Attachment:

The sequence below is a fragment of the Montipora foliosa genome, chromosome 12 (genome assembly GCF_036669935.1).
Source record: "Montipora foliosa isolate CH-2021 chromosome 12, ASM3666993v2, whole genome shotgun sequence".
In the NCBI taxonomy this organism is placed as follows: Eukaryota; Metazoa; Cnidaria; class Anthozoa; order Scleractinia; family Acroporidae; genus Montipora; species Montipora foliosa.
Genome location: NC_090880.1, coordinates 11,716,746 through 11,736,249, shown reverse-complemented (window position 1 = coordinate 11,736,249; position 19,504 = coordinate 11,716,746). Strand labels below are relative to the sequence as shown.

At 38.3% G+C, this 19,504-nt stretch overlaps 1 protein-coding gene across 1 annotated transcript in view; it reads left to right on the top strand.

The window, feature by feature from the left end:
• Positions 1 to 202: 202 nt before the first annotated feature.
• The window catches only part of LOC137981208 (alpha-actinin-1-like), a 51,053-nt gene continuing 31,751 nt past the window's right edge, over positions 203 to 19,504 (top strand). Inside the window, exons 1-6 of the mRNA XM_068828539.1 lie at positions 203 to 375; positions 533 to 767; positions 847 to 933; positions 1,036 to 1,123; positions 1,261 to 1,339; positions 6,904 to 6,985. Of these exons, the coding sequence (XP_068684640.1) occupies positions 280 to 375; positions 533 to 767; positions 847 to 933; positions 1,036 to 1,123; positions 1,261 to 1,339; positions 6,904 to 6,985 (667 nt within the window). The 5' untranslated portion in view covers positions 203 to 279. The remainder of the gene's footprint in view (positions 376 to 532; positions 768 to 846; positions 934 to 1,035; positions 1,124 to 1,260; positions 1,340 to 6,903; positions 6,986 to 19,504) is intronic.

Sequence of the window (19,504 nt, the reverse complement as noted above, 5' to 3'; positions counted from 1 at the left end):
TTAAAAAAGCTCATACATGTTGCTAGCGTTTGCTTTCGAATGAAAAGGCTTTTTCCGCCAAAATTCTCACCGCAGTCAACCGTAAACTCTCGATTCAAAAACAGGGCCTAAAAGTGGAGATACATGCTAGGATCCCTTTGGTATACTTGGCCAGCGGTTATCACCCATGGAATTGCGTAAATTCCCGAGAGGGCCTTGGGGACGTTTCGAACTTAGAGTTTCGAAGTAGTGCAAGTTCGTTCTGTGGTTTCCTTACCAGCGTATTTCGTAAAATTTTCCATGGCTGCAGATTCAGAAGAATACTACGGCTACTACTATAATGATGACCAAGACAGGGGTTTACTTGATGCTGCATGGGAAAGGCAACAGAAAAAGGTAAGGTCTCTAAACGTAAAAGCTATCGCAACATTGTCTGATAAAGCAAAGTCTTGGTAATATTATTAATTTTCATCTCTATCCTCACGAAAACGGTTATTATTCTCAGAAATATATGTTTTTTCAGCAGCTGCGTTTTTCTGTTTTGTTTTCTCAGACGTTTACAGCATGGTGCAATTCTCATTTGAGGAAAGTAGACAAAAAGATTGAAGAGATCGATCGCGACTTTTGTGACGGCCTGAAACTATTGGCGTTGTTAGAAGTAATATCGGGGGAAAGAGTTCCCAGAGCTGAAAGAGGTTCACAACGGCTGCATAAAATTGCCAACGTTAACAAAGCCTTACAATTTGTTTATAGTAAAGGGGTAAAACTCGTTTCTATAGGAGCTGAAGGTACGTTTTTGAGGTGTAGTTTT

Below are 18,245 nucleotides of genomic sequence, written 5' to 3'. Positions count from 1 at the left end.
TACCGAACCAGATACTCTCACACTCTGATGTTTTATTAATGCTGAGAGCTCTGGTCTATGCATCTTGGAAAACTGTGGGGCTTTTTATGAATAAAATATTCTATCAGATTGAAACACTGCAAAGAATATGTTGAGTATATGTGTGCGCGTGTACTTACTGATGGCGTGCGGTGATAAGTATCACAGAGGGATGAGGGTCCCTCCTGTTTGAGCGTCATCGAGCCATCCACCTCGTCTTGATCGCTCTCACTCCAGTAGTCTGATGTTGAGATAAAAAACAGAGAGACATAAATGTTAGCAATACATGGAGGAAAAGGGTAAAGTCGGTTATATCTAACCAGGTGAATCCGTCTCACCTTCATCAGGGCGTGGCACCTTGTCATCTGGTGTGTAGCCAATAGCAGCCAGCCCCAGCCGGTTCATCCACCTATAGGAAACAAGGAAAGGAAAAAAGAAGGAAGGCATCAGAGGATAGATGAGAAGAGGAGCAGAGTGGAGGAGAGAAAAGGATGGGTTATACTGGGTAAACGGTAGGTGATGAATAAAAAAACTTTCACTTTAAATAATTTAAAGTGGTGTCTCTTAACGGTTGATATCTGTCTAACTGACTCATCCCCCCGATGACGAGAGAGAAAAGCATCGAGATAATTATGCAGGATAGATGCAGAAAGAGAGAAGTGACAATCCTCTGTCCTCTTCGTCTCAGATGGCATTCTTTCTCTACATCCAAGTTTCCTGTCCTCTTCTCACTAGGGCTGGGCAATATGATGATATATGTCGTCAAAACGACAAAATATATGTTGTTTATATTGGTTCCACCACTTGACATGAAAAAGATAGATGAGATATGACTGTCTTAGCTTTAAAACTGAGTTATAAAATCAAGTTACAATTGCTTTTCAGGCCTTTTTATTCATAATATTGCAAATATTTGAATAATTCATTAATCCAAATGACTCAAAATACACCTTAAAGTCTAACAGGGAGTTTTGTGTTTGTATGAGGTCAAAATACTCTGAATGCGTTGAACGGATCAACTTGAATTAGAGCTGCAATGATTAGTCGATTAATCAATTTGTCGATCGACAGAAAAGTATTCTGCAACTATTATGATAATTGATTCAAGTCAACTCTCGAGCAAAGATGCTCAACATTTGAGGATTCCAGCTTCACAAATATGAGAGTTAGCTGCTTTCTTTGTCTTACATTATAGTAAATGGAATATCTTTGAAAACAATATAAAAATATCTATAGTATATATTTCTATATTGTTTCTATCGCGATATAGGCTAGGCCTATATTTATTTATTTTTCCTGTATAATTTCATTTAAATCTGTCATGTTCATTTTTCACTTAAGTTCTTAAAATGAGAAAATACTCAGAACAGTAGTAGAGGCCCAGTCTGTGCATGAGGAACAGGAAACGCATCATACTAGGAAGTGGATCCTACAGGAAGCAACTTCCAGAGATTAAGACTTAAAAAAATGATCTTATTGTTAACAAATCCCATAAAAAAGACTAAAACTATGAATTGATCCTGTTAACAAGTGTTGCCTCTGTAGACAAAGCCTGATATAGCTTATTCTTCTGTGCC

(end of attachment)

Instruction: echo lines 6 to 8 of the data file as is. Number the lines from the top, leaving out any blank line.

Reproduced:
The window, feature by feature from the left end:
• Positions 1 to 202: 202 nt before the first annotated feature.
• The window catches only part of LOC137981208 (alpha-actinin-1-like), a 51,053-nt gene continuing 31,751 nt past the window's right edge, over positions 203 to 19,504 (top strand). Inside the window, exons 1-6 of the mRNA XM_068828539.1 lie at positions 203 to 375; positions 533 to 767; positions 847 to 933; positions 1,036 to 1,123; positions 1,261 to 1,339; positions 6,904 to 6,985. Of these exons, the coding sequence (XP_068684640.1) occupies positions 280 to 375; positions 533 to 767; positions 847 to 933; positions 1,036 to 1,123; positions 1,261 to 1,339; positions 6,904 to 6,985 (667 nt within the window). The 5' untranslated portion in view covers positions 203 to 279. The remainder of the gene's footprint in view (positions 376 to 532; positions 768 to 846; positions 934 to 1,035; positions 1,124 to 1,260; positions 1,340 to 6,903; positions 6,986 to 19,504) is intronic.